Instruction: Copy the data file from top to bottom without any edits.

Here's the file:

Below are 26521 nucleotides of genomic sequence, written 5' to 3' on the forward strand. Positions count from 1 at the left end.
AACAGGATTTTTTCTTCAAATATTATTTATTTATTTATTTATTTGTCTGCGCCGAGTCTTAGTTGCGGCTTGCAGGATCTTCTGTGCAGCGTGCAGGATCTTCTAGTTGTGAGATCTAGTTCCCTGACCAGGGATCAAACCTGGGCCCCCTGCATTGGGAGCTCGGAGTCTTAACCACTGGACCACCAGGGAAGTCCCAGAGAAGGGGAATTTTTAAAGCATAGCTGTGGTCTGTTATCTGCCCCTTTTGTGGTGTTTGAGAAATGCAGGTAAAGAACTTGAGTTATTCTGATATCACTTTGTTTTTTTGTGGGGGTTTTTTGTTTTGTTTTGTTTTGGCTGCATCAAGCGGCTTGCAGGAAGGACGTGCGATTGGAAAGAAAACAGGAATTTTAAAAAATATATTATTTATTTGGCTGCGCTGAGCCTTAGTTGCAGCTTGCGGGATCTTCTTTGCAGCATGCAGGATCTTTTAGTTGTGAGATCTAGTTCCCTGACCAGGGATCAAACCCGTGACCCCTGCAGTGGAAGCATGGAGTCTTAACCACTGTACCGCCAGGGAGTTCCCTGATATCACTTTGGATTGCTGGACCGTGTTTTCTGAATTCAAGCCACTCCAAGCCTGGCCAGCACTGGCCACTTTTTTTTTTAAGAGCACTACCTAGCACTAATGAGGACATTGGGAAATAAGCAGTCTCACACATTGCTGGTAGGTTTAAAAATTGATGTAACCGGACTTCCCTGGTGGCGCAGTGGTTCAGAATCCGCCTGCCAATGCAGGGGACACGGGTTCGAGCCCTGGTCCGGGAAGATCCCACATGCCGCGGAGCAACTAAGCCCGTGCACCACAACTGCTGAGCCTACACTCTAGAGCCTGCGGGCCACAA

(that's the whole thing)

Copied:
Below are 26521 nucleotides of genomic sequence, written 5' to 3' on the forward strand. Positions count from 1 at the left end.
AACAGGATTTTTTCTTCAAATATTATTTATTTATTTATTTATTTGTCTGCGCCGAGTCTTAGTTGCGGCTTGCAGGATCTTCTGTGCAGCGTGCAGGATCTTCTAGTTGTGAGATCTAGTTCCCTGACCAGGGATCAAACCTGGGCCCCCTGCATTGGGAGCTCGGAGTCTTAACCACTGGACCACCAGGGAAGTCCCAGAGAAGGGGAATTTTTAAAGCATAGCTGTGGTCTGTTATCTGCCCCTTTTGTGGTGTTTGAGAAATGCAGGTAAAGAACTTGAGTTATTCTGATATCACTTTGTTTTTTTGTGGGGGTTTTTTGTTTTGTTTTGTTTTGGCTGCATCAAGCGGCTTGCAGGAAGGACGTGCGATTGGAAAGAAAACAGGAATTTTAAAAAATATATTATTTATTTGGCTGCGCTGAGCCTTAGTTGCAGCTTGCGGGATCTTCTTTGCAGCATGCAGGATCTTTTAGTTGTGAGATCTAGTTCCCTGACCAGGGATCAAACCCGTGACCCCTGCAGTGGAAGCATGGAGTCTTAACCACTGTACCGCCAGGGAGTTCCCTGATATCACTTTGGATTGCTGGACCGTGTTTTCTGAATTCAAGCCACTCCAAGCCTGGCCAGCACTGGCCACTTTTTTTTTTAAGAGCACTACCTAGCACTAATGAGGACATTGGGAAATAAGCAGTCTCACACATTGCTGGTAGGTTTAAAAATTGATGTAACCGGACTTCCCTGGTGGCGCAGTGGTTCAGAATCCGCCTGCCAATGCAGGGGACACGGGTTCGAGCCCTGGTCCGGGAAGATCCCACATGCCGCGGAGCAACTAAGCCCGTGCACCACAACTGCTGAGCCTACACTCTAGAGCCTGCGGGCCACAA